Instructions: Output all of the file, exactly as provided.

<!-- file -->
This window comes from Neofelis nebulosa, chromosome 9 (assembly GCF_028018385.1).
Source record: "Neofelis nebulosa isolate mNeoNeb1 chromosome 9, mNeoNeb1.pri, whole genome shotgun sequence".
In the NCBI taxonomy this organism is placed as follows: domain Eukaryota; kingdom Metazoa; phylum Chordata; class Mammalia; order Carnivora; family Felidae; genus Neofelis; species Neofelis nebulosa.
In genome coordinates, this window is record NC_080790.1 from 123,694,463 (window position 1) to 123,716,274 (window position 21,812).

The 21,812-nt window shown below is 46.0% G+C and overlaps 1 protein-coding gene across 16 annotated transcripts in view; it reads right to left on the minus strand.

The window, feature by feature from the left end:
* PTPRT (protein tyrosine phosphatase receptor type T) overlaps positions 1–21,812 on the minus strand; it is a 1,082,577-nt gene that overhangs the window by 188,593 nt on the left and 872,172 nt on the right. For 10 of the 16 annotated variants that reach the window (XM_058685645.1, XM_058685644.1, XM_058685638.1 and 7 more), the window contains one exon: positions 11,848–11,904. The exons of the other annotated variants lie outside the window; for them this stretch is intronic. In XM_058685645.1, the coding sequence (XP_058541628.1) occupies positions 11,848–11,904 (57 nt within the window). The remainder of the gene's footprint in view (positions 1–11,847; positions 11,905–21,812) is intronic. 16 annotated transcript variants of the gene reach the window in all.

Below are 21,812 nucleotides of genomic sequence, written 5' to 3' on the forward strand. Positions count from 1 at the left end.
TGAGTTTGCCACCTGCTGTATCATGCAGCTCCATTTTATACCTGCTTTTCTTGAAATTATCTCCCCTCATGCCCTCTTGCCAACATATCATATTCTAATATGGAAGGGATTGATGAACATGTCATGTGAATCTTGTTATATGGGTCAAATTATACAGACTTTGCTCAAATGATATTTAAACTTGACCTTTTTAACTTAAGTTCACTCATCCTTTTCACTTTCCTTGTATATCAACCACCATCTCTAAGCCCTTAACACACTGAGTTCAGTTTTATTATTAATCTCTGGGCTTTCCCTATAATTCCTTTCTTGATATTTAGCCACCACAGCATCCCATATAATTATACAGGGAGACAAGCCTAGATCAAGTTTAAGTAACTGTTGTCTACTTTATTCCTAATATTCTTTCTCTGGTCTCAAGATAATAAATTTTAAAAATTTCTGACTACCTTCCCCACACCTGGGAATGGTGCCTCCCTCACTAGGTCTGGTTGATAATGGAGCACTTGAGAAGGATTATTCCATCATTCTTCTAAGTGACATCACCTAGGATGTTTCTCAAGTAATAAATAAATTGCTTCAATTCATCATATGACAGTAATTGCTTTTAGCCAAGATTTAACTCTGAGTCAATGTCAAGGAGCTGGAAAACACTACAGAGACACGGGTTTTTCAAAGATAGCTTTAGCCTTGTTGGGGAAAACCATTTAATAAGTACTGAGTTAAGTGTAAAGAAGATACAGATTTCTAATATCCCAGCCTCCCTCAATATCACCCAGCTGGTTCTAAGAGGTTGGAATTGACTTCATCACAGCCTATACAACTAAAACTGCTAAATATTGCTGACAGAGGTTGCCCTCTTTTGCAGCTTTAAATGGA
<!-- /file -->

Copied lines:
This window comes from Neofelis nebulosa, chromosome 9 (assembly GCF_028018385.1).
Source record: "Neofelis nebulosa isolate mNeoNeb1 chromosome 9, mNeoNeb1.pri, whole genome shotgun sequence".
In the NCBI taxonomy this organism is placed as follows: domain Eukaryota; kingdom Metazoa; phylum Chordata; class Mammalia; order Carnivora; family Felidae; genus Neofelis; species Neofelis nebulosa.
In genome coordinates, this window is record NC_080790.1 from 123,694,463 (window position 1) to 123,716,274 (window position 21,812).

The 21,812-nt window shown below is 46.0% G+C and overlaps 1 protein-coding gene across 16 annotated transcripts in view; it reads right to left on the minus strand.

The window, feature by feature from the left end:
* PTPRT (protein tyrosine phosphatase receptor type T) overlaps positions 1–21,812 on the minus strand; it is a 1,082,577-nt gene that overhangs the window by 188,593 nt on the left and 872,172 nt on the right. For 10 of the 16 annotated variants that reach the window (XM_058685645.1, XM_058685644.1, XM_058685638.1 and 7 more), the window contains one exon: positions 11,848–11,904. The exons of the other annotated variants lie outside the window; for them this stretch is intronic. In XM_058685645.1, the coding sequence (XP_058541628.1) occupies positions 11,848–11,904 (57 nt within the window). The remainder of the gene's footprint in view (positions 1–11,847; positions 11,905–21,812) is intronic. 16 annotated transcript variants of the gene reach the window in all.

Below are 21,812 nucleotides of genomic sequence, written 5' to 3' on the forward strand. Positions count from 1 at the left end.
TGAGTTTGCCACCTGCTGTATCATGCAGCTCCATTTTATACCTGCTTTTCTTGAAATTATCTCCCCTCATGCCCTCTTGCCAACATATCATATTCTAATATGGAAGGGATTGATGAACATGTCATGTGAATCTTGTTATATGGGTCAAATTATACAGACTTTGCTCAAATGATATTTAAACTTGACCTTTTTAACTTAAGTTCACTCATCCTTTTCACTTTCCTTGTATATCAACCACCATCTCTAAGCCCTTAACACACTGAGTTCAGTTTTATTATTAATCTCTGGGCTTTCCCTATAATTCCTTTCTTGATATTTAGCCACCACAGCATCCCATATAATTATACAGGGAGACAAGCCTAGATCAAGTTTAAGTAACTGTTGTCTACTTTATTCCTAATATTCTTTCTCTGGTCTCAAGATAATAAATTTTAAAAATTTCTGACTACCTTCCCCACACCTGGGAATGGTGCCTCCCTCACTAGGTCTGGTTGATAATGGAGCACTTGAGAAGGATTATTCCATCATTCTTCTAAGTGACATCACCTAGGATGTTTCTCAAGTAATAAATAAATTGCTTCAATTCATCATATGACAGTAATTGCTTTTAGCCAAGATTTAACTCTGAGTCAATGTCAAGGAGCTGGAAAACACTACAGAGACACGGGTTTTTCAAAGATAGCTTTAGCCTTGTTGGGGAAAACCATTTAATAAGTACTGAGTTAAGTGTAAAGAAGATACAGATTTCTAATATCCCAGCCTCCCTCAATATCACCCAGCTGGTTCTAAGAGGTTGGAATTGACTTCATCACAGCCTATACAACTAAAACTGCTAAATATTGCTGACAGAGGTTGCCCTCTTTTGCAGCTTTAAATGGA